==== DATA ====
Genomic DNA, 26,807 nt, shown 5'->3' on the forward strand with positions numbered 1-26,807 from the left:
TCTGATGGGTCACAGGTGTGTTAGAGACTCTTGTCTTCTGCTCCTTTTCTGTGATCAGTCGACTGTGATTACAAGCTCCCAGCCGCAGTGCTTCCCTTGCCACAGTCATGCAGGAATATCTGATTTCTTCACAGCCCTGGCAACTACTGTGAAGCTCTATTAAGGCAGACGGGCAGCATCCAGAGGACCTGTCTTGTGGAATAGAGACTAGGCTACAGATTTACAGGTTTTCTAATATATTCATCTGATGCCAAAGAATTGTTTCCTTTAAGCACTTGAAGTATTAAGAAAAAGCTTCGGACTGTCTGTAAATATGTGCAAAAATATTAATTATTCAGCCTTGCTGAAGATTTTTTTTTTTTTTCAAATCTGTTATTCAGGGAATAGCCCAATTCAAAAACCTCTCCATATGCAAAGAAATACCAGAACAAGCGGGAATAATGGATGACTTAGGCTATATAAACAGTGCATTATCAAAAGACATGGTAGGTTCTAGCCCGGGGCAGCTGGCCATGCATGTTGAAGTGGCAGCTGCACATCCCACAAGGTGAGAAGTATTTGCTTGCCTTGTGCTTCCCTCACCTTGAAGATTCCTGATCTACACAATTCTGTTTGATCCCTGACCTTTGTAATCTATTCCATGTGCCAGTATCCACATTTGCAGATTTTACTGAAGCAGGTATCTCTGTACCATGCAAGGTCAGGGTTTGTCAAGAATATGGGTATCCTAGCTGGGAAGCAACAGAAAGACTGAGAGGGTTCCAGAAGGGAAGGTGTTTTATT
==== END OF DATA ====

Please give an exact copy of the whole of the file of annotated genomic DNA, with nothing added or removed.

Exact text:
Genomic DNA, 26,807 nt, shown 5'->3' on the forward strand with positions numbered 1-26,807 from the left:
TCTGATGGGTCACAGGTGTGTTAGAGACTCTTGTCTTCTGCTCCTTTTCTGTGATCAGTCGACTGTGATTACAAGCTCCCAGCCGCAGTGCTTCCCTTGCCACAGTCATGCAGGAATATCTGATTTCTTCACAGCCCTGGCAACTACTGTGAAGCTCTATTAAGGCAGACGGGCAGCATCCAGAGGACCTGTCTTGTGGAATAGAGACTAGGCTACAGATTTACAGGTTTTCTAATATATTCATCTGATGCCAAAGAATTGTTTCCTTTAAGCACTTGAAGTATTAAGAAAAAGCTTCGGACTGTCTGTAAATATGTGCAAAAATATTAATTATTCAGCCTTGCTGAAGATTTTTTTTTTTTTTCAAATCTGTTATTCAGGGAATAGCCCAATTCAAAAACCTCTCCATATGCAAAGAAATACCAGAACAAGCGGGAATAATGGATGACTTAGGCTATATAAACAGTGCATTATCAAAAGACATGGTAGGTTCTAGCCCGGGGCAGCTGGCCATGCATGTTGAAGTGGCAGCTGCACATCCCACAAGGTGAGAAGTATTTGCTTGCCTTGTGCTTCCCTCACCTTGAAGATTCCTGATCTACACAATTCTGTTTGATCCCTGACCTTTGTAATCTATTCCATGTGCCAGTATCCACATTTGCAGATTTTACTGAAGCAGGTATCTCTGTACCATGCAAGGTCAGGGTTTGTCAAGAATATGGGTATCCTAGCTGGGAAGCAACAGAAAGACTGAGAGGGTTCCAGAAGGGAAGGTGTTTTATT